American diplomatic agent, and officer in the American Revolutionary army. He probably left England at an early age, for he is described as a "young English merchant" in a document of 1775; he settled in Montreal, Canada, in 1774, and engaged in business. He was active in congregational affairs, and in 1775 was president of the Shearith Israel congregation (see Canada). He early evinced an attachment for the American cause, and on May 3, 1775, was arrested for speaking disrespectfully of the king, but was discharged six days later. When General Montgomery took possession of Montreal, Franks advanced money for the support of the army. In 1776 General Wooster appointed him paymaster to the garrison at Montreal, and when the army retreated from Canada he enlisted as a volunteer, and later joined a Massachusetts regiment. Upon the recommendation of the Board of War he was ordered in 1778 to serve under Count d'Estaing, then commanding the sea forces of the United States; upon the failure of the expedition he went to Philadelphia, becoming a member of General Benedict Arnold's military family. In 1779 he went as a volunteer to Charlestown, serving as aide-de-camp to General Lincoln, but was recalled to attend the trial of General Arnold for improper conduct while in command of Philadelphia, in which trial Franks was himself implicated. He was aide-de-camp to Arnold at the time of the latter's treason in Sept., 1780; suspicion was directed against him, and on Oct. 2 he was arrested, but when the case was tried the next day, he was honorably acquitted. Not satisfied with this, he wrote to Washington asking for a court of inquiry to examine into his conduct; on Nov. 2, 1780, the court met at West Point and completely exonerated him. In 1781 he was sent by the superintendent of finance, Robert Morris, to Europe as bearer of despatches to Jay in Madrid and Franklin in Paris; on his return Congress reinstated him in the army with the rank of major. On Jan. 15, 1784, Congress resolved "that a triplicate of the definitive treaty [of peace] be sent out to the ministers plenipotentiary by Lieut.-Col. David S. Franks," and he left again for Europe. The next year he was appointed vice-consul at Marseilles; in 1786 he served in a confidential capacity in the negotiations connected with the treaty of peace and commerce made with Morocco, and on his return to New York in 1787 brought the treaty with him. He applied to Washington in 1789 and to Jefferson in 1790 for a position in the consular service, but nothing came of these requests. On Jan. 28, 1789, he was granted four hundred acres of land in recognition of his services during the Revolutionary war. Major Franks was one of the original members of the Society of the Cincinnati, Pennsylvania division.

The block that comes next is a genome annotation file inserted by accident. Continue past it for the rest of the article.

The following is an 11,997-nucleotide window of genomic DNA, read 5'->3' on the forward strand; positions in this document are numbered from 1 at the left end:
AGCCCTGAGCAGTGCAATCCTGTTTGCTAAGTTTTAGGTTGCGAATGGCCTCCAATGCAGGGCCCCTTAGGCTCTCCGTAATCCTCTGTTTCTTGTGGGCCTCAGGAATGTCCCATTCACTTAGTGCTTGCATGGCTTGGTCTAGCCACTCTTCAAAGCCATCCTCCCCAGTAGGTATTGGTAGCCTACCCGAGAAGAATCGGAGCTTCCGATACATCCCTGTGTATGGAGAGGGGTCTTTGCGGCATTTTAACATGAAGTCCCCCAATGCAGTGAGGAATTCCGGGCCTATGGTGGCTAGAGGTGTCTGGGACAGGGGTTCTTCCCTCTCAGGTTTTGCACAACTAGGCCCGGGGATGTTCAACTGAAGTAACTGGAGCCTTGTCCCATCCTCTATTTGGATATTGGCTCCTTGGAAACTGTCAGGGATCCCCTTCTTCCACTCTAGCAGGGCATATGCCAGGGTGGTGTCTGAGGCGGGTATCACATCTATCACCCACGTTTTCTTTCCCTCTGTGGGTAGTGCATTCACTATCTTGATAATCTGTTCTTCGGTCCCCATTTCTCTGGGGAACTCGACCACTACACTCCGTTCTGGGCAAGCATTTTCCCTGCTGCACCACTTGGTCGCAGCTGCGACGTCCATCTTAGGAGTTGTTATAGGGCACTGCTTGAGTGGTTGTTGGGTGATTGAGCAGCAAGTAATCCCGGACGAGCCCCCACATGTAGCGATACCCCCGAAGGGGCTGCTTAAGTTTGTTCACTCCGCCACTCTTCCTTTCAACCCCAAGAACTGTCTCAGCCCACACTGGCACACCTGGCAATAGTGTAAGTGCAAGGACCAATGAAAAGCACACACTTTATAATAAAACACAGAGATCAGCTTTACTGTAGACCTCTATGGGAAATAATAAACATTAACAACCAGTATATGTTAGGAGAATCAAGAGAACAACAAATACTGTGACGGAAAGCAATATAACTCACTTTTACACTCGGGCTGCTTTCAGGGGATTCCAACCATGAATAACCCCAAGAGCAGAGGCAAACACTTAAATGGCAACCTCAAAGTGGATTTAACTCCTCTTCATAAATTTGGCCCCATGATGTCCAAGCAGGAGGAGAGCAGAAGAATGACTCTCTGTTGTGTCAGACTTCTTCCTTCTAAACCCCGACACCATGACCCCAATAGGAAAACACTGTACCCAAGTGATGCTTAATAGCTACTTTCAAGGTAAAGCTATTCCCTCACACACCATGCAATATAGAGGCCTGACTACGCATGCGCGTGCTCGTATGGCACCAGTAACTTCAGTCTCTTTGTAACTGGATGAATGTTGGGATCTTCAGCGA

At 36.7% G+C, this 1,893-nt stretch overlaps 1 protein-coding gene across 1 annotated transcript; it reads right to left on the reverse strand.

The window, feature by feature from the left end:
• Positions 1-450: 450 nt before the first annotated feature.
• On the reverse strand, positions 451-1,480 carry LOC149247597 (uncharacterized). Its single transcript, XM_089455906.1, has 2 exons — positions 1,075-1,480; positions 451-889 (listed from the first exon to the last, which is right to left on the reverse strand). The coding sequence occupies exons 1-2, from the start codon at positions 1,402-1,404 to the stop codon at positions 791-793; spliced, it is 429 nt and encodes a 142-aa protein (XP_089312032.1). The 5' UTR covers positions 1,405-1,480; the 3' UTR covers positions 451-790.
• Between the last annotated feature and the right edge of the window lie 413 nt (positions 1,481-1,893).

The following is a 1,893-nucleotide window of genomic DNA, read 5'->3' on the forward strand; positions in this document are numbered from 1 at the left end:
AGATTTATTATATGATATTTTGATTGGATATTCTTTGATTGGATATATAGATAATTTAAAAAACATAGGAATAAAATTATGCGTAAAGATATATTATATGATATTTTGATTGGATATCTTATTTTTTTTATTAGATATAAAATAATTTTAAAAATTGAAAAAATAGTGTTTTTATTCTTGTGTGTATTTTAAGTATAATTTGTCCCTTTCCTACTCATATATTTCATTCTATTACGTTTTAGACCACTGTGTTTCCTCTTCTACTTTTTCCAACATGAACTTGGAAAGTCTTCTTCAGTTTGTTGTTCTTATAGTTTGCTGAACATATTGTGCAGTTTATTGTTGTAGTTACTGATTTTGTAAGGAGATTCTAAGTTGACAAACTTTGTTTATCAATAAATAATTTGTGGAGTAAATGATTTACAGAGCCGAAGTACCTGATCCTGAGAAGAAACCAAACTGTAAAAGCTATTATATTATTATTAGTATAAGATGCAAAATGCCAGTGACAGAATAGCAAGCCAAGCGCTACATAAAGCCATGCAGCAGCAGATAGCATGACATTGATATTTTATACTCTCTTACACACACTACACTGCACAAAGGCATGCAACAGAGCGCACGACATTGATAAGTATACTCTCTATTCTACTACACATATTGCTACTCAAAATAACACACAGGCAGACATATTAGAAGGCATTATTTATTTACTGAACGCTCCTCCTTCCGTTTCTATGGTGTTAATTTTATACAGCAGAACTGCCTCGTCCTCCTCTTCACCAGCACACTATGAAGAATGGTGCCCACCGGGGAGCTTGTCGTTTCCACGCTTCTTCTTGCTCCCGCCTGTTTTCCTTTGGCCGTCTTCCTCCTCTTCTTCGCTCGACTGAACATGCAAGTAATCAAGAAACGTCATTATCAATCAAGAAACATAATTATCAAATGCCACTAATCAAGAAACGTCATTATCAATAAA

• Oscar S. Straus, New Light on the Career of Colonel David S. Franks, in Publications Am. Jew. Hist. Soc. vol. x.;
  • Abraham S. Wolf Rosenbach, Documents Relative to Major David S. Franks While Aide-de-Camp to General Arnold, ib. vol. v.;
  • Herbert Friedenwald, ib. vol. i.;
  • Max J. Kohler, ib. vol. iv.;
  • Leon Hühner, ib. vol. x.;
  • Journals of the Continental Congress;
  • Pennsylvania Archives and Colonial Records;